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HEALTHY KIDS CHALLENGE. Claudia L. Hohnbaum, MA, RD, LD Healthy Kids Challenge Assistant Director 1-888-259-6287 claudia@healthykidschallenge.com. HEALTHY KIDS CHALLENGE. Nationally recognized nonprofit Kansas based Led by registered, licensed dietitians

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  1. HEALTHY KIDS CHALLENGE Claudia L. Hohnbaum, MA, RD, LD Healthy Kids Challenge Assistant Director 1-888-259-6287 claudia@healthykidschallenge.com

  2. HEALTHY KIDS CHALLENGE • Nationally recognized nonprofit • Kansas based • Led by registered, licensed dietitians • 11 years of evidence based best practices Our Mission Use every day ways to guide schools, communities, and programs in creating solutions to help kids and families Connect Health And Needs, Get Excited (C.H.A.N.G.E).

  3. Kansas Kids Connect Activity & Nutrition (C.A.N.) Grant

  4. Kansas Kids C.A.N. Grant • 3 year grant funded by the Sunflower Foundation, Health Care for Kansans • Designed to build the capacity of existing youth programs and schools to integrate healthy eating and physical activity into existing policy, program, & practice • Impact – 10,000 kids, 16 counties in southwest Kansas, 50 schools/youth programs over 3 years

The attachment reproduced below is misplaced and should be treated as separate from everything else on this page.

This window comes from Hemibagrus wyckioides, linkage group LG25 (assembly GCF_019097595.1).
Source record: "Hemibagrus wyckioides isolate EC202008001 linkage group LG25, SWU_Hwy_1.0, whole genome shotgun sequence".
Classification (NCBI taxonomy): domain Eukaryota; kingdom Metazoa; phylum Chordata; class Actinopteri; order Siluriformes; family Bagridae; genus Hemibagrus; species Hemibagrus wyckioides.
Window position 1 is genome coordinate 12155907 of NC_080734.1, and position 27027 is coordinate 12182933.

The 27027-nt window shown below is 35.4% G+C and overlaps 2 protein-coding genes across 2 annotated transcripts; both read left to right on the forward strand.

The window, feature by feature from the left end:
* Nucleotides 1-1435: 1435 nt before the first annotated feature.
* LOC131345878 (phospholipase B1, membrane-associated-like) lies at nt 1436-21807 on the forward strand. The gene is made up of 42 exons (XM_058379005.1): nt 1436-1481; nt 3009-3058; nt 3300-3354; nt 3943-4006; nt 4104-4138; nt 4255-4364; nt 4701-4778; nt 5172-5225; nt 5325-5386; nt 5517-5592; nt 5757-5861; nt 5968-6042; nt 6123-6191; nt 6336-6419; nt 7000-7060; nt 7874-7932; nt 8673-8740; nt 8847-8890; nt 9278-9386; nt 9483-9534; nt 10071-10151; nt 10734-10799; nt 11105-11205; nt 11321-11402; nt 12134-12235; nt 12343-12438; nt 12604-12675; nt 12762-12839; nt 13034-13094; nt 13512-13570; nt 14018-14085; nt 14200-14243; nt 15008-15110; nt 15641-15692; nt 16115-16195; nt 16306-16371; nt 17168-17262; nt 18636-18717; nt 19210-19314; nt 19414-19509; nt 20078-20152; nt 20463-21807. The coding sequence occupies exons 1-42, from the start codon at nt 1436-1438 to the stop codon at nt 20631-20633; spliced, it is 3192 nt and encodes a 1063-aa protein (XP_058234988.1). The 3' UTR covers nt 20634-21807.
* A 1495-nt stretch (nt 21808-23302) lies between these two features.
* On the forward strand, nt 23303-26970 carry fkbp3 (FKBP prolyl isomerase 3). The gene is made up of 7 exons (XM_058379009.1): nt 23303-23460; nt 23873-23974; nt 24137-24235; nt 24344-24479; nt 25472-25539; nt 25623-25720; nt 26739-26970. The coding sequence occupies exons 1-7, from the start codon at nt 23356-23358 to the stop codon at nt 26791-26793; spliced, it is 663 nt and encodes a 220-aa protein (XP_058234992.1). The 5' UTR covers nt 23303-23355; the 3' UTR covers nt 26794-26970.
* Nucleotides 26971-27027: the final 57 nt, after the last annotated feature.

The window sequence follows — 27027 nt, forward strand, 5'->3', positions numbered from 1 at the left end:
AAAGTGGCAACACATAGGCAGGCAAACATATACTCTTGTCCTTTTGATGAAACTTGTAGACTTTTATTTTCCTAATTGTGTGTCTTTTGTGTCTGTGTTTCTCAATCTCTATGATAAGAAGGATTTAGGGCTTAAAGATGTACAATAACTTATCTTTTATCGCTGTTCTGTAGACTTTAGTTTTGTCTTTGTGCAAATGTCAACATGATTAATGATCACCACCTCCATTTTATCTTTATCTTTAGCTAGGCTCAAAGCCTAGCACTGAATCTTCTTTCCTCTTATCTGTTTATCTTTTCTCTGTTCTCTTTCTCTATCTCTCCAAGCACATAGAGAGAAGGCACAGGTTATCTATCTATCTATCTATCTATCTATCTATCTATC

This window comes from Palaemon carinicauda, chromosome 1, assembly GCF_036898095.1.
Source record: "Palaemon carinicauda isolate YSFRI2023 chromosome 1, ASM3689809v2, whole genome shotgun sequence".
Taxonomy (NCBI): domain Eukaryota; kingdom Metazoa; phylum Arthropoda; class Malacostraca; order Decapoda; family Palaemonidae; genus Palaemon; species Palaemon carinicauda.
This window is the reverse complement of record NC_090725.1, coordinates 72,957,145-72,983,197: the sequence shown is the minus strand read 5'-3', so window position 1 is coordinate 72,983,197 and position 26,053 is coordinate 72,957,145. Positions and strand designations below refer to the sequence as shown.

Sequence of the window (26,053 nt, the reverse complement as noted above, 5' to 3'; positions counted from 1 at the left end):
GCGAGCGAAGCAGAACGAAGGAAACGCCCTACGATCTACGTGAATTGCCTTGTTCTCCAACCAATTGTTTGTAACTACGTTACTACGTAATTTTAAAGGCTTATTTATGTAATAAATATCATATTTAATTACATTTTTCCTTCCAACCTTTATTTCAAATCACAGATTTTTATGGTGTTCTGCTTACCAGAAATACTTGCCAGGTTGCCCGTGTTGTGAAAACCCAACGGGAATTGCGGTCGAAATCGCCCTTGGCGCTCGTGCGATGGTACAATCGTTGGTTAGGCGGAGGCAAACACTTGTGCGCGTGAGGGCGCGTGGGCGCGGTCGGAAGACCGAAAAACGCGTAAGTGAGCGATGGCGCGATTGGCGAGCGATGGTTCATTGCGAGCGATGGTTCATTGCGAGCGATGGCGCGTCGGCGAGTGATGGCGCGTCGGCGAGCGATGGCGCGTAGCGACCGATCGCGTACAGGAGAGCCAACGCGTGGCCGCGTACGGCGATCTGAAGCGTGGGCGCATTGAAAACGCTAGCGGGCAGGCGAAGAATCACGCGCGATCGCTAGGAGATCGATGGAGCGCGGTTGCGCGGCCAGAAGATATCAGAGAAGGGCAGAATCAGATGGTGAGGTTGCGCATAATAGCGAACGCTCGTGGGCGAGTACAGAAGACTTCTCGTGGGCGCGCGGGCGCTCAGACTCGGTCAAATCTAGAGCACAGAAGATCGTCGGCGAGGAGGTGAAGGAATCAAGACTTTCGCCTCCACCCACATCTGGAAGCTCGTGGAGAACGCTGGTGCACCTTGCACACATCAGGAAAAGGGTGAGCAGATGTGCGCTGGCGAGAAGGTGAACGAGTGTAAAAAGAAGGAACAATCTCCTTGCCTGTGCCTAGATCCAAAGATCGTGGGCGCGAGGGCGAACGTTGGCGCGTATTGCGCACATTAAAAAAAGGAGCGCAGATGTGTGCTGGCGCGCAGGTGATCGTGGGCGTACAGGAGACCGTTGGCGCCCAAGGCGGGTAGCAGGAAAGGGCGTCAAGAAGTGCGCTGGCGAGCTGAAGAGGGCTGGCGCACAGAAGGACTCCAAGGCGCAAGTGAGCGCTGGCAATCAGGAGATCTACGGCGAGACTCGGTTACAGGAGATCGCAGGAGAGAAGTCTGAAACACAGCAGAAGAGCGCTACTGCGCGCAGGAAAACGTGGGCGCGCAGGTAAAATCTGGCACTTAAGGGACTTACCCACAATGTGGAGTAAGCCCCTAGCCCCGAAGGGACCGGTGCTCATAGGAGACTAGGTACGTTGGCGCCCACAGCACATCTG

5. Why? The Problems • 1 in 4 Kansas kids are overweight or at risk for overweight • A majority of Kansas kids are not getting recommended amounts of physical activity (55%) fruits and vegetables (79%) Centers for Disease Control, YRBS 2007

  6. The Problems Like others, western Kansas faces challenges in creating healthy change: • Time • Less than optimal staffing • Funds A unique challenge is the limited number and types of healthcare professionals available to offer leadership and guidance for creating and supporting healthy change.